DALLAS -- In Southern Dallas the temperature is just warm enough to get the honey bees moving.
"We didn't grow up with none of this stuff around," said Clifton Resse, a lifelong Dallas resident and the head bee keeper at Bonton Farms.
"I promise I'd never seen a black bee keeper until I was asked," Reese said.
He described himself as an unlikely bee keeper -- but then again, Bonton Farms is an unlikely farm. It was started by Daron Babcock and the nonprofit is their answer to the food desert that the Bonton neighborhood of Southern Dallas has become.
Food deserts is a USDA term for urban areas where it's difficult to obtain fresh good quality food.
"I grew up around a lot of drugs and violence, I was not part of the solution," Reese said.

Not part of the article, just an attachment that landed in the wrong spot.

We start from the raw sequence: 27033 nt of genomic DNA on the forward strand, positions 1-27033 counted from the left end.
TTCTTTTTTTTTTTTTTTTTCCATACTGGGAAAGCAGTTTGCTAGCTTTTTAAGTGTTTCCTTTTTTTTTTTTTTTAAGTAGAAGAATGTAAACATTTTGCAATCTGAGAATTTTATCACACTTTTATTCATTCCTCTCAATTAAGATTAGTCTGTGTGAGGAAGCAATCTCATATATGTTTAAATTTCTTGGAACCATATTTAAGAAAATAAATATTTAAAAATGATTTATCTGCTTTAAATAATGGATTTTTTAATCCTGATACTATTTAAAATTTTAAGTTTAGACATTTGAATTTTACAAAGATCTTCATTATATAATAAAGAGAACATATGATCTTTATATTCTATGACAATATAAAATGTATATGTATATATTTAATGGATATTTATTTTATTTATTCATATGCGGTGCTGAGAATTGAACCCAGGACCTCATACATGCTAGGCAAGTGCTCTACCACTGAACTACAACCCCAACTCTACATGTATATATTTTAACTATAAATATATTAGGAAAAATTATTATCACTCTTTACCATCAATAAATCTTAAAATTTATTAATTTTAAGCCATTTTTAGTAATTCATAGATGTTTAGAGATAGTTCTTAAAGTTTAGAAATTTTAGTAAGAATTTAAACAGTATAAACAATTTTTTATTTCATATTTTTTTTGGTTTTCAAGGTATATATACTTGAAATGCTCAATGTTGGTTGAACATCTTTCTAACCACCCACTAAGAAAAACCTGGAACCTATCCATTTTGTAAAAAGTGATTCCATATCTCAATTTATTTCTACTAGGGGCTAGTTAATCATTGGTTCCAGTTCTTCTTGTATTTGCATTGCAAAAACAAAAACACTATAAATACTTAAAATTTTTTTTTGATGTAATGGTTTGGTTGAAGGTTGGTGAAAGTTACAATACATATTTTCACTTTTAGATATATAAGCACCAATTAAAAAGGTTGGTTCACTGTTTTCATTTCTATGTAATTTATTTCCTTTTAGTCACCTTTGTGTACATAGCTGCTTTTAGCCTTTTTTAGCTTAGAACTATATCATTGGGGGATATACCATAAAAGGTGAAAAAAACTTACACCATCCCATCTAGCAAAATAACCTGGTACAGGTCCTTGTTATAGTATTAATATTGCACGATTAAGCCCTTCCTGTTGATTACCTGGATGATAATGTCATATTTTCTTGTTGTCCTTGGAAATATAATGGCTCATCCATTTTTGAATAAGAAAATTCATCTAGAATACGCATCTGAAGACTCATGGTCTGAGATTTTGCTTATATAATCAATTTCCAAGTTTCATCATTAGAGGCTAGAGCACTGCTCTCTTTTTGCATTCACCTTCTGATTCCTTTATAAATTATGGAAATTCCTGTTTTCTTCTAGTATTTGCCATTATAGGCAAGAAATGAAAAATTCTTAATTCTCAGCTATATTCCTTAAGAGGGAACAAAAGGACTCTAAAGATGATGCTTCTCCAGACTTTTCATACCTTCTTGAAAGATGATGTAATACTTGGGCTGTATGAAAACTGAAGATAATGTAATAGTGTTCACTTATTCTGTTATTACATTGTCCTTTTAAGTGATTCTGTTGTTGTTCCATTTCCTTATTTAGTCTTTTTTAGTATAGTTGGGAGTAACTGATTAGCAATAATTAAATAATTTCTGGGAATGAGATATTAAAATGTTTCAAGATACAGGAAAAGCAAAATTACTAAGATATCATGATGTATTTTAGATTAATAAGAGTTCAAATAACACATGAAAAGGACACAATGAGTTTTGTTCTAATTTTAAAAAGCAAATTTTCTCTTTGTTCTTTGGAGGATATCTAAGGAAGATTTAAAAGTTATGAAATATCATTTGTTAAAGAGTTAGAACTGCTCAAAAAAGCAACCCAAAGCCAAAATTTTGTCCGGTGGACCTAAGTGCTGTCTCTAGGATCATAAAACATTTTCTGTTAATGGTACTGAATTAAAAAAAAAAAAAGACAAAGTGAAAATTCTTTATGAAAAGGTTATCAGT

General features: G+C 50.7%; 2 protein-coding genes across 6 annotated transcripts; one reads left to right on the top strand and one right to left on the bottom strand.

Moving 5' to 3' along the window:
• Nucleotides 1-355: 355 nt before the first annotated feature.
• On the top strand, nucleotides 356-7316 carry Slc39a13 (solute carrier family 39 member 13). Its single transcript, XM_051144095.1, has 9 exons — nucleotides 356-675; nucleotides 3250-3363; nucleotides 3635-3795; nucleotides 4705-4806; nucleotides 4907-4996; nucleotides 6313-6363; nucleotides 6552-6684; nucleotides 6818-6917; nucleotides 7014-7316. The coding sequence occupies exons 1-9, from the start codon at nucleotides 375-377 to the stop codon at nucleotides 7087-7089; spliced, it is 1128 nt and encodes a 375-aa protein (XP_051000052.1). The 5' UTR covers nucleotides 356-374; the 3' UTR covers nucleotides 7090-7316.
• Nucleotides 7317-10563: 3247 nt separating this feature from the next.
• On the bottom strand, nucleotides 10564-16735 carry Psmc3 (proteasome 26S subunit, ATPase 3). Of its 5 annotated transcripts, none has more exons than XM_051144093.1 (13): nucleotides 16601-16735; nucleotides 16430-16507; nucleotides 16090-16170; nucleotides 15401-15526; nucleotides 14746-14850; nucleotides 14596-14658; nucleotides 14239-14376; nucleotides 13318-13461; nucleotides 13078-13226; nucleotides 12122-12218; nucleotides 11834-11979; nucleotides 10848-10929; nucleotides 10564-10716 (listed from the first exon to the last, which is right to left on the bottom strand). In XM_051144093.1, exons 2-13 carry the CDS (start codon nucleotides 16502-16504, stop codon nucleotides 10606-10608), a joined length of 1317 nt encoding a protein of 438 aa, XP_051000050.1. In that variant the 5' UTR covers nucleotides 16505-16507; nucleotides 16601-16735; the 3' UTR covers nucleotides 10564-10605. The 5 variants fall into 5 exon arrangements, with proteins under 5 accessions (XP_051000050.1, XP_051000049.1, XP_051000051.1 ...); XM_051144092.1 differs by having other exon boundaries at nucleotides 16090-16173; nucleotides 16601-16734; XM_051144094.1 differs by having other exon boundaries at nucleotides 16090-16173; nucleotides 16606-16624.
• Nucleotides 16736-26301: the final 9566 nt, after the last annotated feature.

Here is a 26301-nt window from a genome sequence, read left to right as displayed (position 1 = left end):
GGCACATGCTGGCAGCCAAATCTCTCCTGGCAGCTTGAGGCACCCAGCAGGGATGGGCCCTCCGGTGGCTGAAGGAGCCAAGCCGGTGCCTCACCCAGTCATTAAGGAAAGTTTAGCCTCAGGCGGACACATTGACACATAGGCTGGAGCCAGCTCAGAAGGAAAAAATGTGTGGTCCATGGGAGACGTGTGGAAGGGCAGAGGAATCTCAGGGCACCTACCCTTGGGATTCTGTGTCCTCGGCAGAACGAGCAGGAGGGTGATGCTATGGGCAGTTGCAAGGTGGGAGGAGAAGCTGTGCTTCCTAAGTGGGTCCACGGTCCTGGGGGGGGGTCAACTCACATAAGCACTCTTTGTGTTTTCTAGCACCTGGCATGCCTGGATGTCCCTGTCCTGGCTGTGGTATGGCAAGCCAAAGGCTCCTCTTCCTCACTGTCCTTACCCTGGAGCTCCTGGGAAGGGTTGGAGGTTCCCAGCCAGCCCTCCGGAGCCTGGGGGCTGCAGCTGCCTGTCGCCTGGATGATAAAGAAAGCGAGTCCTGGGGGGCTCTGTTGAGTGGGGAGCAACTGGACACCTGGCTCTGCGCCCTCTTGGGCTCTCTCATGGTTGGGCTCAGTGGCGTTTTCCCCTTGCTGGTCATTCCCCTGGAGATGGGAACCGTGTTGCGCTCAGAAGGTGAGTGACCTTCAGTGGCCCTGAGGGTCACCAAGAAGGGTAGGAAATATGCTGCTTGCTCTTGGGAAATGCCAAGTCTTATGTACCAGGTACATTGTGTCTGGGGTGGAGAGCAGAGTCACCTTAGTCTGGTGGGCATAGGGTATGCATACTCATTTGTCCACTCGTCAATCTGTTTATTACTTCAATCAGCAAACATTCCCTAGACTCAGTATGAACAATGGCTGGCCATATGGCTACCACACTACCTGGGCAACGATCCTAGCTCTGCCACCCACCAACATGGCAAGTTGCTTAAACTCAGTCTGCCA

At one point, Reese was homeless for a year and a half. That's when he turned to a men's ministry and the ministry got him a job with of all places. a local honey manufacturer.
"When they asked would I do it. My answer was, 'I've seen people get shot, seen guns and fights, and knives, what's a bee going to do but sting you," Reese said. "I wasn't allergic to them, so I wasn't going to die from them."
The bee's didn't kill him, but they did help turn his new found passion into a business.
Bonton Honey is now a stand alone business of it's own going on it's third year.
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